Example: “I genuinely appreciate your positive attitude and enthusiasm. Your energy is contagious, and it really boosts the team’s morale. Your positive outlook has created a supportive and enjoyable work environment.”

What to avoid when giving positive feedback to your colleagues?

While it may seem counterintuitive to consider potential issues when giving positive feedback, there are still important nuances to consider. While it may seem like positive feedback can’t do any harm, you just might be surprised at some of the nuances that go into good feedback comments. Here are some positive feedback issues you have to avoid!

Issue 1: Generic Praise

One common mistake when giving positive feedback is being too vague or generic. Generic compliments like “Great job!” or “You’re awesome!” lack specificity and may not carry the weight of genuine appreciation.

Be specific in your praise. Highlight the particular actions, behaviors, or achievements that impressed you. For example, instead of saying “Great presentation,” you could say, “I was impressed by how well you articulated the key points during the presentation, and your use of visuals made it engaging and informative.”

Issue 2: Overdoing It

While frequent positive feedback is encouraged, overdoing it can dilute its impact. If you praise every little thing, it may come across as insincere.

Reserve your positive feedback for truly outstanding or noteworthy accomplishments. This way, when you do offer praise, it will be seen as genuine and meaningful.

Issue 3: Public vs. Private Feedback

Publicly acknowledging your colleagues’ achievements can boost their morale, but not everyone is comfortable with public recognition.

Gauge your colleague’s preferences and comfort level with public praise. Some may appreciate it, while others may prefer private acknowledgment. Respect their preferences to ensure your feedback is well-received.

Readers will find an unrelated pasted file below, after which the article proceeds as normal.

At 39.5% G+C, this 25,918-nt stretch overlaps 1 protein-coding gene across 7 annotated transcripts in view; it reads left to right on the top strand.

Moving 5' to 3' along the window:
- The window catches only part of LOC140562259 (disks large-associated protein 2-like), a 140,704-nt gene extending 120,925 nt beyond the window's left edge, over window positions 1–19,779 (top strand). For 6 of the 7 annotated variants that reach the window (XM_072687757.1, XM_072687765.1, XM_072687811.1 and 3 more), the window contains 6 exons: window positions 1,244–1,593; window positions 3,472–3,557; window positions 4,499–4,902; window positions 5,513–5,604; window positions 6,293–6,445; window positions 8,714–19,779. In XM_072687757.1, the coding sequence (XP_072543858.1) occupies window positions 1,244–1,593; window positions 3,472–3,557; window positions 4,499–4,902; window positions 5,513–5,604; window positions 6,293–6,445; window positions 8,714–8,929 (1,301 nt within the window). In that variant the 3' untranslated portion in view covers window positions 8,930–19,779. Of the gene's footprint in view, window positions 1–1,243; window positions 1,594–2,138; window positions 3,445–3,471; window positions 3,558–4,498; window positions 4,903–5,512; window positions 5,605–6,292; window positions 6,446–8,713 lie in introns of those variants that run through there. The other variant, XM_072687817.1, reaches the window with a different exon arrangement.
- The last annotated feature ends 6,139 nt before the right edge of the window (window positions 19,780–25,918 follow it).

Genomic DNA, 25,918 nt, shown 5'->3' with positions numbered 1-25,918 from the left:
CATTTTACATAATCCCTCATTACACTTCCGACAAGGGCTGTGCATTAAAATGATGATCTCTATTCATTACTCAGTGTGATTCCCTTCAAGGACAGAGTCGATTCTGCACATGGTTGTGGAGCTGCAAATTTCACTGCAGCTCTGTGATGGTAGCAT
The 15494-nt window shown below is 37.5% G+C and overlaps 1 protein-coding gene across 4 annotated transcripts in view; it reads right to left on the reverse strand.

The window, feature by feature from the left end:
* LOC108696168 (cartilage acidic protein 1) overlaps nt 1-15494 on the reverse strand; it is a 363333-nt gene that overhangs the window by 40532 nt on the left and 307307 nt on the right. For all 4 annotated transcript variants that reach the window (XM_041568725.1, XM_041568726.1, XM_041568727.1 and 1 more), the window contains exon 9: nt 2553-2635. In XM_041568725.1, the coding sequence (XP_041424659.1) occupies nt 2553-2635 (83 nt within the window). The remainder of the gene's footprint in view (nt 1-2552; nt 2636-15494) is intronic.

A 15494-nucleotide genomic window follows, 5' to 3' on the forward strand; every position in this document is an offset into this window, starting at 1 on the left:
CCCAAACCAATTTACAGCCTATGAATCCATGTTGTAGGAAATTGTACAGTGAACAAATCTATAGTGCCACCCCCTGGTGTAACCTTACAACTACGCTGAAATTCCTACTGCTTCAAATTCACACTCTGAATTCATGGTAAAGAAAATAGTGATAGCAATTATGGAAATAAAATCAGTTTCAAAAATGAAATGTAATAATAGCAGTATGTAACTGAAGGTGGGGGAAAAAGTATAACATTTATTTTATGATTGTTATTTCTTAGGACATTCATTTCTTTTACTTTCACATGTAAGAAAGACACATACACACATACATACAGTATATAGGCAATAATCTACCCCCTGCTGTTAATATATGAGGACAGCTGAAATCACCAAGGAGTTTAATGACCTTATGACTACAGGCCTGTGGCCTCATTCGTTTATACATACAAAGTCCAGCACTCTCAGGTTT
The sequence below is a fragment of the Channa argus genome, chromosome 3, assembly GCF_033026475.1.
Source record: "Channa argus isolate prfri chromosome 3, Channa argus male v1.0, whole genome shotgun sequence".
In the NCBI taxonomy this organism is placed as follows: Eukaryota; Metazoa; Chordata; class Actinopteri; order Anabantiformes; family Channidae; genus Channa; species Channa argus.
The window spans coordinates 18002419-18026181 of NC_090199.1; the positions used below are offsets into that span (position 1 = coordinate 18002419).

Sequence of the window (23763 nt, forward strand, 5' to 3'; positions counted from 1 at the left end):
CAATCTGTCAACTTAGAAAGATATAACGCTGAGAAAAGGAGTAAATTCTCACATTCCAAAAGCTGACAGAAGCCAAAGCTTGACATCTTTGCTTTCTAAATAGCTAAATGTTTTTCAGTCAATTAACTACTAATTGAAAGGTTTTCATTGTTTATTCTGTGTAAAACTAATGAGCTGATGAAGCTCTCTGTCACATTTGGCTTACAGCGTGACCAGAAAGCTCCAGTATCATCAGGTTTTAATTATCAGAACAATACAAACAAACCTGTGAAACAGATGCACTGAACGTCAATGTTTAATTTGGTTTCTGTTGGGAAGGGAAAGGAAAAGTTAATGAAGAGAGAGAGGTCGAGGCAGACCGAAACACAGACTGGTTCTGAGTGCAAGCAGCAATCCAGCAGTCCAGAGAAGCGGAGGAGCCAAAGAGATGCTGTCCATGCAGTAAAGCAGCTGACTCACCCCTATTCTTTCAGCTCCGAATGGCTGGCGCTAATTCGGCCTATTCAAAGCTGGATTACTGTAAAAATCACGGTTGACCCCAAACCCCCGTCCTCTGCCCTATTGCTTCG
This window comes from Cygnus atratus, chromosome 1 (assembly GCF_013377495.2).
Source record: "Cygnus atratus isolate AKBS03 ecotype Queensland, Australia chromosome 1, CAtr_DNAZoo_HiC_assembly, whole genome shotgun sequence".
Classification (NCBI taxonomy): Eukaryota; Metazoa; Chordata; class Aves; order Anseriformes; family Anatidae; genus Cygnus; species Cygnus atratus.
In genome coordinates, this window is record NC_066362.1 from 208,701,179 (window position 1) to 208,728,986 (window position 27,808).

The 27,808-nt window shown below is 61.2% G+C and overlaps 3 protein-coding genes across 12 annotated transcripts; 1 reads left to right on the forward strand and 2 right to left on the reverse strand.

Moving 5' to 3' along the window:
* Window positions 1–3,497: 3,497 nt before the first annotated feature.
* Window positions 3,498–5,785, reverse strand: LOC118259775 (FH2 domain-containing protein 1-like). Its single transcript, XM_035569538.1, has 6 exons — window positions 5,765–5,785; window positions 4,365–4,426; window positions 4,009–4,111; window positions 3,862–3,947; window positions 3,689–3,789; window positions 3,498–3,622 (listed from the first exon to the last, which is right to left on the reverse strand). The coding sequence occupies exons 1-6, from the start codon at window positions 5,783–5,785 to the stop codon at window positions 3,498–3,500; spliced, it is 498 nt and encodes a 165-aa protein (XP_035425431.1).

Issue 4: Exaggeration

Exaggerating your praise can make it seem insincere and overblown. Colleagues may question the authenticity of your compliments if they feel inflated.

Stick to genuine, honest, and good feedback. Express your admiration without resorting to hyperbole. If you genuinely believe your colleague did an exceptional job, your sincerity will shine through.

Ignoring the Details

Positive feedback examples are most effective when they are specific and meaningful. Failing to mention the details of what impressed you can make your praise seem superficial.

Pay attention to the specific actions, skills, or qualities that earned your colleague recognition. Highlight these details in your feedback to demonstrate that you’ve truly observed and appreciated their efforts.

In Conclusion

We want to end this post with a bit of a disclaimer. There isn’t a single example of positive feedback that has to be followed to a tee. While we wanted to provide you with as many professional positive feedback examples as we could, at the end of the day, the way you give positive feedback should change depending on who you are talking to, your organization’s culture, and a billion other things.

If you’ve come to this blog post with the question “What are some examples of positive feedback for colleagues?”, we do hope that you’re leaving satisfied and that we’ve also provided you with more than just good feedback examples but also some insight on how to give feedback as well!